Enthralling ball-juggling puzzle solving.

User Rating: 9 | World of Goo PC
If the boom of digital distribution is good for something other than destroying your monthly bandwidth, it's the expansion of the indie scene. It's hard to imagine now that only a couple of years ago, home-brew games were either a twinkle in an ambitious gamer's eye or a free-to-play Flash project. But, to quote Sir Thomas Foxwell Buxton; "With ordinary talent and extraordinary perseverance, all things are attainable." When two-man developer 2D Boy put said talent and perseverance to use in 2008, we were rewarded with World of Goo: a delightful physics-driven puzzle game. Fair warning: goo-puns abound.

Don't let the aesthetic fool you. Underneath World of Goo's facetious simplicity lies a game that's challenging to master. The aim is to herd a preset number of goo balls from point A to point B, the latter being a giant tube sucking in whatever goo balls come near it. To actually reach that exit, you'll need to drag and drop those slimy rascals to build a path - be it a tower, bridge, rope or platform - for the other goo balls to travel across. This is easier said than done since each new structural goo ball you add, taunts the laws of gravity just a bit more.

You'll quickly discover that reinforcement becomes a key factor: towers need a wide foundation for you to stack on like a house of cards, while bridges need plenty of underlying supports to keep them from collapsing. As long as you have enough goo balls left to meet the level requirement, you can make your constructions as sturdy as you want. Or, at least as sturdy as jiggling slime tethers would allow.

Throughout the course of the game different types of goo balls are introduced; they can stick to any surface, or they can be torn out of a construction and reapplied elsewhere, or they are like a balloon and can lift small goo clusters into the air effortlessly. But with new toys come new hazards: spiked walls, open flame or hurricane winds make you think twice about how to approach each scenario, since the death of even one structural goo ball can bring your entire construction down.

The puzzles themselves are pretty straightforward. You never have to wonder about how to get to the exit, but knowing where your fortifications need to be planted could take a few retries, especially once the game makes you build on water or inside a constantly rotating drum. Even if you feel like you've had your belly full of a specific puzzle, there are two scenarios available to you at any time so that you're never stuck in a part you enjoy less.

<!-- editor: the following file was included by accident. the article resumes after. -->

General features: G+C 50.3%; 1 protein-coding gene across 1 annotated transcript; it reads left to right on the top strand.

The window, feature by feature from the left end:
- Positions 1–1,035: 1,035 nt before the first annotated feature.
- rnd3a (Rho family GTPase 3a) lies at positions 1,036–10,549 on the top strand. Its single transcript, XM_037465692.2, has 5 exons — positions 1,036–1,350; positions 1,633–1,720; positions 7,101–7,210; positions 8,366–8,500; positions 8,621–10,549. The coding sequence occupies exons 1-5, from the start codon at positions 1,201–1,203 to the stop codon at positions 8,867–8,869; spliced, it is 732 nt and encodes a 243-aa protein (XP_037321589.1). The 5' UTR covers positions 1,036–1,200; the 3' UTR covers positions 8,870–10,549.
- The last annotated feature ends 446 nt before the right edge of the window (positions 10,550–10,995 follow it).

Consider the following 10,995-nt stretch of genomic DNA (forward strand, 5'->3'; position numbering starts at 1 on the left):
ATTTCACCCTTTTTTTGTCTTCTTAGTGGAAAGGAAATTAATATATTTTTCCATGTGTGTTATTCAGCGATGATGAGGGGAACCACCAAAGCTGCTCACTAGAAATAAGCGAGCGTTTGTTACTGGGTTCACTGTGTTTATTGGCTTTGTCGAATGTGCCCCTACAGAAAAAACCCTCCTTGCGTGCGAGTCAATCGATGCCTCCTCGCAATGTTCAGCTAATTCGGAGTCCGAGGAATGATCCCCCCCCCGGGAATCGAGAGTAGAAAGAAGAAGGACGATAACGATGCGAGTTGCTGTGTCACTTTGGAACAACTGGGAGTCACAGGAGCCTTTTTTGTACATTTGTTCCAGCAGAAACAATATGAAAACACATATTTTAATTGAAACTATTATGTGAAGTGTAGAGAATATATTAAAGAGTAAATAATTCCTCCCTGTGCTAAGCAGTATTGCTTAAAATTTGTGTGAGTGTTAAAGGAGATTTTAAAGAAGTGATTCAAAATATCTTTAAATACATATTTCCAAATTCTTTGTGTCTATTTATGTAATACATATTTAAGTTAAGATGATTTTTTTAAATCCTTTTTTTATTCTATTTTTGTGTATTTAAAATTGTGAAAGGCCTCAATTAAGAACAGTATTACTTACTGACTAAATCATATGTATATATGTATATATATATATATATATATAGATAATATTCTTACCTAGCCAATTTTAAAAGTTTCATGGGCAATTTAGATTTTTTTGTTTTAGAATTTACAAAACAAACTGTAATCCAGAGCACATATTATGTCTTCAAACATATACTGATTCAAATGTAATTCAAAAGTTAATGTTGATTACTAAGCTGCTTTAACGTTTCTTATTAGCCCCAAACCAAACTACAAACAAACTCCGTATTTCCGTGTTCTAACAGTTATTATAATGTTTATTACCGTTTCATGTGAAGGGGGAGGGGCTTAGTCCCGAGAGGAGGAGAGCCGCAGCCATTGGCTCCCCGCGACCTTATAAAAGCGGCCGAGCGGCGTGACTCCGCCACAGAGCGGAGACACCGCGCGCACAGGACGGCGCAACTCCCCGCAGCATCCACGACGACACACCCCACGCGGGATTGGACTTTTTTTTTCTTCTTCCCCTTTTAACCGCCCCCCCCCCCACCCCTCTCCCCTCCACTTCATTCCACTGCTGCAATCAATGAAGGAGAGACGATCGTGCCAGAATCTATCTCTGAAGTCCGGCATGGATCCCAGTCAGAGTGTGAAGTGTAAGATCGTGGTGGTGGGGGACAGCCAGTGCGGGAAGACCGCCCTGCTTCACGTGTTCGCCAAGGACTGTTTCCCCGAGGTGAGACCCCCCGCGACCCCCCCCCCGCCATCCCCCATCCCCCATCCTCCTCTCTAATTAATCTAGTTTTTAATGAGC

The puzzles also tie into a neat meta-game: every goo ball you extract is sent to the Tower of Goo where you are allowed to build a tower as high as you can, with the height of other players' towers appearing as floating texts around yours. This creates a competitive edge: it's one thing to finish a level by meeting the goo requirement, but if you finish it with spending as little goo balls as possible on the path, you can extract more goo balls to use in your architectural wonder.

The 50-ish levels should keep you occupied for about 10 hours but if you truly want to call yourself a goo-ru (you were fairly warned) you can try your hand at one of the level-specific OCD challenges. These require you to finish a level within a set time, use a limited amount of moves, or extract as big a number of goo balls as possible. They often require you to approach the gameplay in ways not found in the actual game, making them very hard but very rewarding to complete.

One of the game's most inviting features is that it only uses a single button. Building is a matter of dragging and dropping goo balls, you can undo a small amount of your actions by clicking the fireflies buzzing around the screen's edges and once you unlock the whistle, you can lure the goo balls to a certain position. However, this single-button-service also has a downside: it can be stupidly difficult to try and select a specific goo ball when they're packed together.

This simplicity unfortunately also carries over to the visual design: it looks like an indie game and I don't mean that as a compliment. The colours are a little too muted, the shapes are elementary and the small amount of people that is shown in the game consists of crudely drawn cut-outs who simply don't fit in with the rest of the picture. That said, the level select screens are really impressive and the game does some unexpected and creative things with its aesthetic later on.

Whatever the visuals may lack is made up for by the music, with what I consider one of the best soundtracks I have ever heard in games. Sure, the loops are obvious and not very long but they are surprisingly diverse and work harmoniously with the theme of each puzzle, layering a playful sense of discovery over green-hilled gardens, or haunting guitar wails over a storming sky.

World of Goo is one of those games that helped put indie development on the map, and with good reason. It's fun, charming, challenging, and a whole bunch of other superlatives wrapped up in one cheap package that's well worth the price of admission.